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Water pollution..!


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Water pollution..!

  1. 1. Problems faced by the people  Water pollution is a major global problem which requires ongoing evaluation and revision of water resource policy at all levels (international down to individual aquifers and wells). It has been suggested that it is the leading worldwide cause of deaths and diseases, and that it accounts for the deaths of more than 14,000 people daily . An estimated 700 million Indians have no access to a proper toilet, and 1,000 Indian children die of diarrheal sickness every day. Some 90% of China's cities suffer from some degree of water pollution, and nearly 500 million people lack access to safe drinking water. In addition to the acute problems of water pollution in developing countries, industrialized countries continue to struggle with pollution problems as well. In the most recent national report on water quality in the United States, 45 percent of assessed stream miles, 47 percent of assessed lake acres, and 32 percent of assessed bay and estuarine square miles were classified as polluted. Water is typically referred to as polluted when it is impaired by anthropogenic contaminants and either does not support a human use, such as drinking water, and/or undergoes a marked shift in its ability to support its constituent biotic communities, such as fish. Natural phenomena such as volcanoes , algae blooms, storms, and earthquakes also cause major changes in water quality and the ecological status of water.
  2. 2. Types of Water Pollution • Surface Water Pollution • Ground Water • Microbiological • Chemical • Oxygen Depleting • Nutrients • Suspended Matter
  3. 3. Surface Water Pollution Surface waters are the natural water resources of the Earth.They are found on the exterior of the Earth’s crust and include:  Oceans  Rivers  Lakes These waters can become polluted in a number of ways, and this is called surface water pollution. Surface water and groundwater have often been studied and managed as separate resources, although they are interrelated . Surface water seeps through the soil and becomes groundwater. Conversely, groundwater can also feed surface water sources. Sources of surface water pollution are generally grouped into two categories based on their origin.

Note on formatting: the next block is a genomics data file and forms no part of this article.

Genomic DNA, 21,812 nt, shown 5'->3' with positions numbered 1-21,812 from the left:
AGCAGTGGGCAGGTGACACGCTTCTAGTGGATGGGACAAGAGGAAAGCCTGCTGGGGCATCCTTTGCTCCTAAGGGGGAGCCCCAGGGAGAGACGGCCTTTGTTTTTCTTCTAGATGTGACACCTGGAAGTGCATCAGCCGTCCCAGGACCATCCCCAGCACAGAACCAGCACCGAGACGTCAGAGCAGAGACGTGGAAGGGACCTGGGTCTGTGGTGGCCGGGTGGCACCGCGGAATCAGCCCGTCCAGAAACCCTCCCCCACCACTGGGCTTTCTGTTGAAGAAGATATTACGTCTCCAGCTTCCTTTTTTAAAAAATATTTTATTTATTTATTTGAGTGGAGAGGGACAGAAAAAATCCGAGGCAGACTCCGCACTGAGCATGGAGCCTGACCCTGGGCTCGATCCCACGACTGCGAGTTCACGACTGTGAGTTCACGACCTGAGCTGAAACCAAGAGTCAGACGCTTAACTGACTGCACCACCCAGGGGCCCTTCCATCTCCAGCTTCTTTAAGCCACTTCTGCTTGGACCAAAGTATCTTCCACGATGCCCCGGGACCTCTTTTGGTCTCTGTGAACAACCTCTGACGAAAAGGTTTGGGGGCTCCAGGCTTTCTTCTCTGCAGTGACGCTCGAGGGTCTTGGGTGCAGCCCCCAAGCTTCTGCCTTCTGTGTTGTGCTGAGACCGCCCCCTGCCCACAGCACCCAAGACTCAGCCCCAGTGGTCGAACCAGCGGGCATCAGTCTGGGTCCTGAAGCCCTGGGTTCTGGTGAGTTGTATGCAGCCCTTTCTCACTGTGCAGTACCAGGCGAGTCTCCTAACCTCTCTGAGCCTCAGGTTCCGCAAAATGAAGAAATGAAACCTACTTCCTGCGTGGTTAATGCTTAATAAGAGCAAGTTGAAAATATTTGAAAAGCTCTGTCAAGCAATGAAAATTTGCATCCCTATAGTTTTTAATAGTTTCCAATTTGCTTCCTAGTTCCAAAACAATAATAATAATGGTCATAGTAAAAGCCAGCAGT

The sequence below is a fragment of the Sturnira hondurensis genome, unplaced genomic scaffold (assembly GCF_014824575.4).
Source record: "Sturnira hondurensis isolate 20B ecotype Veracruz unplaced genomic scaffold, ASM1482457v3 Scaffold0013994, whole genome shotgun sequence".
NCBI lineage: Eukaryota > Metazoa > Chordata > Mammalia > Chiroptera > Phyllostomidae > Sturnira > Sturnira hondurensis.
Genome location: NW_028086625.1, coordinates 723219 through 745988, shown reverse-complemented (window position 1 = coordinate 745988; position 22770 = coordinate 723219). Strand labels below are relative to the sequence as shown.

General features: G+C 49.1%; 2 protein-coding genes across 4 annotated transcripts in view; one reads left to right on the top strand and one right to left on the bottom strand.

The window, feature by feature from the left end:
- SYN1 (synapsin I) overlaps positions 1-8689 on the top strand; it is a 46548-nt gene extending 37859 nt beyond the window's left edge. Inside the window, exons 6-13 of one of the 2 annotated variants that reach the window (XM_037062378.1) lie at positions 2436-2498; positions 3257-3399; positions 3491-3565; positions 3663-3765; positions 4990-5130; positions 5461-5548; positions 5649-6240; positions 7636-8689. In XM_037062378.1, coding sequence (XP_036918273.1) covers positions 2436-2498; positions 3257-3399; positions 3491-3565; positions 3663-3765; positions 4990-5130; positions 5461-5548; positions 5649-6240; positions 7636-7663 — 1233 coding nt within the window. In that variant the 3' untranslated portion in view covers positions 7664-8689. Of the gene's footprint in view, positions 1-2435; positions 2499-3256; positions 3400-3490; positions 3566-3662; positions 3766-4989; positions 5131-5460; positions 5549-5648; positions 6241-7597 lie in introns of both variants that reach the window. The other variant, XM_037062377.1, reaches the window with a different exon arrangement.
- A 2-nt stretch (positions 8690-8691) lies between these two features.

4. 4. Ground Water Pollution A lot of the Earth’s water is found underground in soil or under rock structures called aquifers. Humans often use aquifers as a means to obtain drinking water, and build wells to access it. When this water becomes polluted it is called groundwater pollution. Groundwater pollution is often caused by pesticide contamination from the soil, this can infect our drinking water and cause huge problems. Domestic households, industrial and agricultural practices produce wastewater that can cause pollution of many lakes and rivers.  Sewage is the term used for wastewater that often contains faeces , urine and laundry waste.  There are billions of people on Earth, so treating sewage is a big priority.  Sewage disposal is a major problem in developing countries as many people in these areas don’t have access to sanitary conditions and clean water.  Untreated sewage water in such areas can contaminate the environment and cause diseases such as diarrhoea .  Sewage in developed countries is carried away from the home quickly and hygienically through sewage pipes.  Sewage is treated in water treatment plants and the waste is often disposed into the sea.  Sewage is mainly biodegradable and most of it is broken down in the environment.  In developed countries, sewage often causes problems when people flush chemical and pharmaceutical substances down the toilet. When people are ill, sewage often carries harmful viruses and bacteria into the environment causing health problems.